Cellular adaptations of the heart muscle to exercise training

Ann Med. 1998 Aug;30 Suppl 1:46-53.

Abstract

Exercise training is unique in that it represents a stress that elicits positive adaptations in the heart. Hallmark adaptations of the heart to training include resting and submaximal exercise bradycardia, increases in end-diastolic dimension, improved ventricular function, and an increase in the resistance of the heart to ischaemic insult. Endurance exercise training has also been shown to be effective in the treatment and/or prevention of the cardiac functional deficits that are known to occur in settings of chronic hypertension, advanced age, and myocardial infarction. Over the last 20-25 years, considerable effort has been directed towards identifying the cellular basis for the global adaptations of the normal and pathologically involved heart to endurance exercise training. It is the intent of this brief review to identify some of the known and hypothetical cellular adaptations that underlie the positive effects of endurance exercise training on the heart.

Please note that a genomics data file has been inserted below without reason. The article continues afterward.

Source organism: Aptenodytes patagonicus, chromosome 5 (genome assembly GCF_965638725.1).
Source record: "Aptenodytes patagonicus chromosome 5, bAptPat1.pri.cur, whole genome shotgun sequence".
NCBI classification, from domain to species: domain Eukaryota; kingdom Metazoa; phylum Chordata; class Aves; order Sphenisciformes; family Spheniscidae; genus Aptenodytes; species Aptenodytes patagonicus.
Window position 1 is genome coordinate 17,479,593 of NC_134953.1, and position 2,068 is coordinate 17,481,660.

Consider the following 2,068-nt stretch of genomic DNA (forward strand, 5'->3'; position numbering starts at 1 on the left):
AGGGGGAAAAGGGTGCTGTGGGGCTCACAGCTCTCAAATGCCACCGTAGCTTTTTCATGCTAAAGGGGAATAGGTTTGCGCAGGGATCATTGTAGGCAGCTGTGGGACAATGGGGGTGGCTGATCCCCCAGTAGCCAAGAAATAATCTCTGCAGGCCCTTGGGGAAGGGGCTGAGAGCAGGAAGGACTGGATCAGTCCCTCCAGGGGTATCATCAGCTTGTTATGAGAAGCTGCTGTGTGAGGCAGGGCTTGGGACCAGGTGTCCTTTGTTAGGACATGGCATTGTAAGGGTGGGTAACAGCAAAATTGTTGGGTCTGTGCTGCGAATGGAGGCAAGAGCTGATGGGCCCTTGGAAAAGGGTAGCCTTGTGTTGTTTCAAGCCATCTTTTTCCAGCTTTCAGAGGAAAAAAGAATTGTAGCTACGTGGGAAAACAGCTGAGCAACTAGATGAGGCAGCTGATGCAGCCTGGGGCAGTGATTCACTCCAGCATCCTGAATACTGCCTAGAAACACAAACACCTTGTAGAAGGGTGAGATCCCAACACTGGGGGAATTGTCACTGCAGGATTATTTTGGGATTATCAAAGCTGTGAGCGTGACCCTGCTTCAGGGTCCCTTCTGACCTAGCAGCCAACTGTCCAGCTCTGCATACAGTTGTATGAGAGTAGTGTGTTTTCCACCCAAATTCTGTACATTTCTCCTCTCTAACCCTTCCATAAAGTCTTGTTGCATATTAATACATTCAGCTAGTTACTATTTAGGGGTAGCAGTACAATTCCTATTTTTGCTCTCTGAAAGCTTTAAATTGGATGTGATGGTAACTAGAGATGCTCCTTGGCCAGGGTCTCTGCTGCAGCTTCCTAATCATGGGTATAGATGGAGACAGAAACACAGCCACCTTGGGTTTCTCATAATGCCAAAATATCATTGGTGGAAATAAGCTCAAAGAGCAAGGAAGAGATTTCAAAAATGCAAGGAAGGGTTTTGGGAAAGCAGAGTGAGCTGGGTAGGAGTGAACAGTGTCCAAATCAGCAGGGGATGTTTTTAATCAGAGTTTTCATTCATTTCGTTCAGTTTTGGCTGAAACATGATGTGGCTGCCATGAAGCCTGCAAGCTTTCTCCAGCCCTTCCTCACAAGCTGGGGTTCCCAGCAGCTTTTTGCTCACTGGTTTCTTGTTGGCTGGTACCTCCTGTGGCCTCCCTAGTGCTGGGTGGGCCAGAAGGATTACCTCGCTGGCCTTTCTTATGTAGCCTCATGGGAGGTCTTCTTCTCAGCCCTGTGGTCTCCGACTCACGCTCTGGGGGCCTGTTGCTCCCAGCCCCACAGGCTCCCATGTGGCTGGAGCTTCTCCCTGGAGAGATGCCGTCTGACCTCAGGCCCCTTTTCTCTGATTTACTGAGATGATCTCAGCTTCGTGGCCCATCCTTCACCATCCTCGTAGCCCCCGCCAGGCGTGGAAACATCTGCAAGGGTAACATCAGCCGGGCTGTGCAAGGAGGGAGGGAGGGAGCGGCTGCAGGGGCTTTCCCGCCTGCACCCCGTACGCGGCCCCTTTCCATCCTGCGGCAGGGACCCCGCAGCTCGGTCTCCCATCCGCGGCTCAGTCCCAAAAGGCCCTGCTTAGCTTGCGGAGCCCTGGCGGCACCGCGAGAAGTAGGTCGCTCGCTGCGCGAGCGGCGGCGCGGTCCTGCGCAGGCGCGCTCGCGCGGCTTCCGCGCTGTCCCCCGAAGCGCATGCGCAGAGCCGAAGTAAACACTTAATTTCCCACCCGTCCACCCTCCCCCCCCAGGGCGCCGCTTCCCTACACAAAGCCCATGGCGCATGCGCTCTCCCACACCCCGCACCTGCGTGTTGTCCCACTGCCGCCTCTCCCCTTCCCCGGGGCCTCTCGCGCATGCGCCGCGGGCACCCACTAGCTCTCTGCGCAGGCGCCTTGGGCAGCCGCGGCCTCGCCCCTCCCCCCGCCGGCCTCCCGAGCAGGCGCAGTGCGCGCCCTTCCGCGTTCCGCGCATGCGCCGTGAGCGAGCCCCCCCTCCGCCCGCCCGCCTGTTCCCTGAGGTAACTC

Publication types

  • Comparative Study
  • Research Support, U.S. Gov't, P.H.S.
  • Review

MeSH terms

  • Adaptation, Physiological / physiology*
  • Animals
  • Calcium / metabolism
  • Energy Metabolism
  • Exercise*
  • Humans
  • Myocardial Contraction / physiology*
  • Physical Education and Training
  • Physical Endurance
  • Ventricular Function

Substances

  • Calcium